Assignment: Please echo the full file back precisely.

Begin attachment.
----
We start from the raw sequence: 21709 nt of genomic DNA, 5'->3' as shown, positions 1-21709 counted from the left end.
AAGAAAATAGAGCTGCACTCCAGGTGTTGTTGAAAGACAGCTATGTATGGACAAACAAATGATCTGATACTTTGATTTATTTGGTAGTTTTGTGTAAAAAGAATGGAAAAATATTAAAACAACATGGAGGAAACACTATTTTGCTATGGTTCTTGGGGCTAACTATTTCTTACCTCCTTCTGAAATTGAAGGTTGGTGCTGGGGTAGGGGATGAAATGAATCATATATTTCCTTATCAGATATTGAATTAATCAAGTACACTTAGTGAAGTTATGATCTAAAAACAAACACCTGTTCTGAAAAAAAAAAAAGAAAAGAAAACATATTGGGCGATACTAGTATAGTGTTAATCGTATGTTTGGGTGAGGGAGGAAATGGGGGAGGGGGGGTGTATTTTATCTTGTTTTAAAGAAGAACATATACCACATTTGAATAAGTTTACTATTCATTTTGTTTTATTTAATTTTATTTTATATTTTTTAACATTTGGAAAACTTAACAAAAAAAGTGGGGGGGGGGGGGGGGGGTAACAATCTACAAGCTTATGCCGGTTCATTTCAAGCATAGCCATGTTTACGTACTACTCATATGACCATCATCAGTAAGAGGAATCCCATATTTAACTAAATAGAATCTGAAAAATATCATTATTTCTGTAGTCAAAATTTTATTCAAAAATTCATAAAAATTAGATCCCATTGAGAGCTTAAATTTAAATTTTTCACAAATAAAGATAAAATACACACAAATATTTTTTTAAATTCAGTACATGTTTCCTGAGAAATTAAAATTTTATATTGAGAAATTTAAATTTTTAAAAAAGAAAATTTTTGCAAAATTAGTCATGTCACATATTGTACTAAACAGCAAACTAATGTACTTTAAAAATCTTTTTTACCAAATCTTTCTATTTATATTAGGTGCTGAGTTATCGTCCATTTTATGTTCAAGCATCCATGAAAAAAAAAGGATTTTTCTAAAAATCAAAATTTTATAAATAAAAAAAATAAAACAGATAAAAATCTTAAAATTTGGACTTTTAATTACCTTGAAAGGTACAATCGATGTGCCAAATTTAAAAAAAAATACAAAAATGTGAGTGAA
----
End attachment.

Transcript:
We start from the raw sequence: 21709 nt of genomic DNA, 5'->3' as shown, positions 1-21709 counted from the left end.
AAGAAAATAGAGCTGCACTCCAGGTGTTGTTGAAAGACAGCTATGTATGGACAAACAAATGATCTGATACTTTGATTTATTTGGTAGTTTTGTGTAAAAAGAATGGAAAAATATTAAAACAACATGGAGGAAACACTATTTTGCTATGGTTCTTGGGGCTAACTATTTCTTACCTCCTTCTGAAATTGAAGGTTGGTGCTGGGGTAGGGGATGAAATGAATCATATATTTCCTTATCAGATATTGAATTAATCAAGTACACTTAGTGAAGTTATGATCTAAAAACAAACACCTGTTCTGAAAAAAAAAAAAGAAAAGAAAACATATTGGGCGATACTAGTATAGTGTTAATCGTATGTTTGGGTGAGGGAGGAAATGGGGGAGGGGGGGTGTATTTTATCTTGTTTTAAAGAAGAACATATACCACATTTGAATAAGTTTACTATTCATTTTGTTTTATTTAATTTTATTTTATATTTTTTAACATTTGGAAAACTTAACAAAAAAAGTGGGGGGGGGGGGGGGGGGTAACAATCTACAAGCTTATGCCGGTTCATTTCAAGCATAGCCATGTTTACGTACTACTCATATGACCATCATCAGTAAGAGGAATCCCATATTTAACTAAATAGAATCTGAAAAATATCATTATTTCTGTAGTCAAAATTTTATTCAAAAATTCATAAAAATTAGATCCCATTGAGAGCTTAAATTTAAATTTTTCACAAATAAAGATAAAATACACACAAATATTTTTTTAAATTCAGTACATGTTTCCTGAGAAATTAAAATTTTATATTGAGAAATTTAAATTTTTAAAAAAGAAAATTTTTGCAAAATTAGTCATGTCACATATTGTACTAAACAGCAAACTAATGTACTTTAAAAATCTTTTTTACCAAATCTTTCTATTTATATTAGGTGCTGAGTTATCGTCCATTTTATGTTCAAGCATCCATGAAAAAAAAAGGATTTTTCTAAAAATCAAAATTTTATAAATAAAAAAAATAAAACAGATAAAAATCTTAAAATTTGGACTTTTAATTACCTTGAAAGGTACAATCGATGTGCCAAATTTAAAAAAAAATACAAAAATGTGAGTGAA